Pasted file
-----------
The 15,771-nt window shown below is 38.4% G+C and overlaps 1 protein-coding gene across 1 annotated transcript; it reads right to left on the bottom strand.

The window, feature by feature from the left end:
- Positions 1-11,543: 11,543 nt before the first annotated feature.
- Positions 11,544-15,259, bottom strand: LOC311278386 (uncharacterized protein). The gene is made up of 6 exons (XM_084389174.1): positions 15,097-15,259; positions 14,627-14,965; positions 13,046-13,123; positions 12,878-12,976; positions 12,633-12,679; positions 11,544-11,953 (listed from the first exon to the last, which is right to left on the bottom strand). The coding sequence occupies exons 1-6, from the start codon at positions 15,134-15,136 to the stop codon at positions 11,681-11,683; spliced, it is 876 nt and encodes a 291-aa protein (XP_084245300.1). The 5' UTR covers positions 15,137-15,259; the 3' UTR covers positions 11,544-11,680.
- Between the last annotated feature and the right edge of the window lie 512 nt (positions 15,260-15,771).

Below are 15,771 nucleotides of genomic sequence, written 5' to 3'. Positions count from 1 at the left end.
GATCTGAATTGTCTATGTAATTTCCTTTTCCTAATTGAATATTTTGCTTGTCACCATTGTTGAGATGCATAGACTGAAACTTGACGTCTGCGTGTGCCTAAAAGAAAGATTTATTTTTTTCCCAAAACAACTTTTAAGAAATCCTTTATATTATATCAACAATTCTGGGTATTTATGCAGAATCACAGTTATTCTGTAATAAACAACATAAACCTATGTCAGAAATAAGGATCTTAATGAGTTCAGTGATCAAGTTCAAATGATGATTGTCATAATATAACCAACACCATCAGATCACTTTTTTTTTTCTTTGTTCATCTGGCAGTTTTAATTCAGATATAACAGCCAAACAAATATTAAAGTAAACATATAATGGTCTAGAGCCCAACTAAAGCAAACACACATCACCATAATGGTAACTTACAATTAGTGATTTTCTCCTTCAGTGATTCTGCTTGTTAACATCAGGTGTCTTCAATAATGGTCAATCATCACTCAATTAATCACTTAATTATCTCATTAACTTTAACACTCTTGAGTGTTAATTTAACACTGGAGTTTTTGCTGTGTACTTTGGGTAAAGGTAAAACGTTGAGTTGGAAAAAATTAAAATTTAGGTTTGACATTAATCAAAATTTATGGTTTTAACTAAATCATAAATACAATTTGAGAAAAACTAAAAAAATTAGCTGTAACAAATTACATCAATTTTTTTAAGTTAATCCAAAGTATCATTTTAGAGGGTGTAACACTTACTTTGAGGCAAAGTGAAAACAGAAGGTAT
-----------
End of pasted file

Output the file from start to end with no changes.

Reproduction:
The 15,771-nt window shown below is 38.4% G+C and overlaps 1 protein-coding gene across 1 annotated transcript; it reads right to left on the bottom strand.

The window, feature by feature from the left end:
- Positions 1-11,543: 11,543 nt before the first annotated feature.
- Positions 11,544-15,259, bottom strand: LOC311278386 (uncharacterized protein). The gene is made up of 6 exons (XM_084389174.1): positions 15,097-15,259; positions 14,627-14,965; positions 13,046-13,123; positions 12,878-12,976; positions 12,633-12,679; positions 11,544-11,953 (listed from the first exon to the last, which is right to left on the bottom strand). The coding sequence occupies exons 1-6, from the start codon at positions 15,134-15,136 to the stop codon at positions 11,681-11,683; spliced, it is 876 nt and encodes a 291-aa protein (XP_084245300.1). The 5' UTR covers positions 15,137-15,259; the 3' UTR covers positions 11,544-11,680.
- Between the last annotated feature and the right edge of the window lie 512 nt (positions 15,260-15,771).

Below are 15,771 nucleotides of genomic sequence, written 5' to 3'. Positions count from 1 at the left end.
GATCTGAATTGTCTATGTAATTTCCTTTTCCTAATTGAATATTTTGCTTGTCACCATTGTTGAGATGCATAGACTGAAACTTGACGTCTGCGTGTGCCTAAAAGAAAGATTTATTTTTTTCCCAAAACAACTTTTAAGAAATCCTTTATATTATATCAACAATTCTGGGTATTTATGCAGAATCACAGTTATTCTGTAATAAACAACATAAACCTATGTCAGAAATAAGGATCTTAATGAGTTCAGTGATCAAGTTCAAATGATGATTGTCATAATATAACCAACACCATCAGATCACTTTTTTTTTTCTTTGTTCATCTGGCAGTTTTAATTCAGATATAACAGCCAAACAAATATTAAAGTAAACATATAATGGTCTAGAGCCCAACTAAAGCAAACACACATCACCATAATGGTAACTTACAATTAGTGATTTTCTCCTTCAGTGATTCTGCTTGTTAACATCAGGTGTCTTCAATAATGGTCAATCATCACTCAATTAATCACTTAATTATCTCATTAACTTTAACACTCTTGAGTGTTAATTTAACACTGGAGTTTTTGCTGTGTACTTTGGGTAAAGGTAAAACGTTGAGTTGGAAAAAATTAAAATTTAGGTTTGACATTAATCAAAATTTATGGTTTTAACTAAATCATAAATACAATTTGAGAAAAACTAAAAAAATTAGCTGTAACAAATTACATCAATTTTTTTAAGTTAATCCAAAGTATCATTTTAGAGGGTGTAACACTTACTTTGAGGCAAAGTGAAAACAGAAGGTAT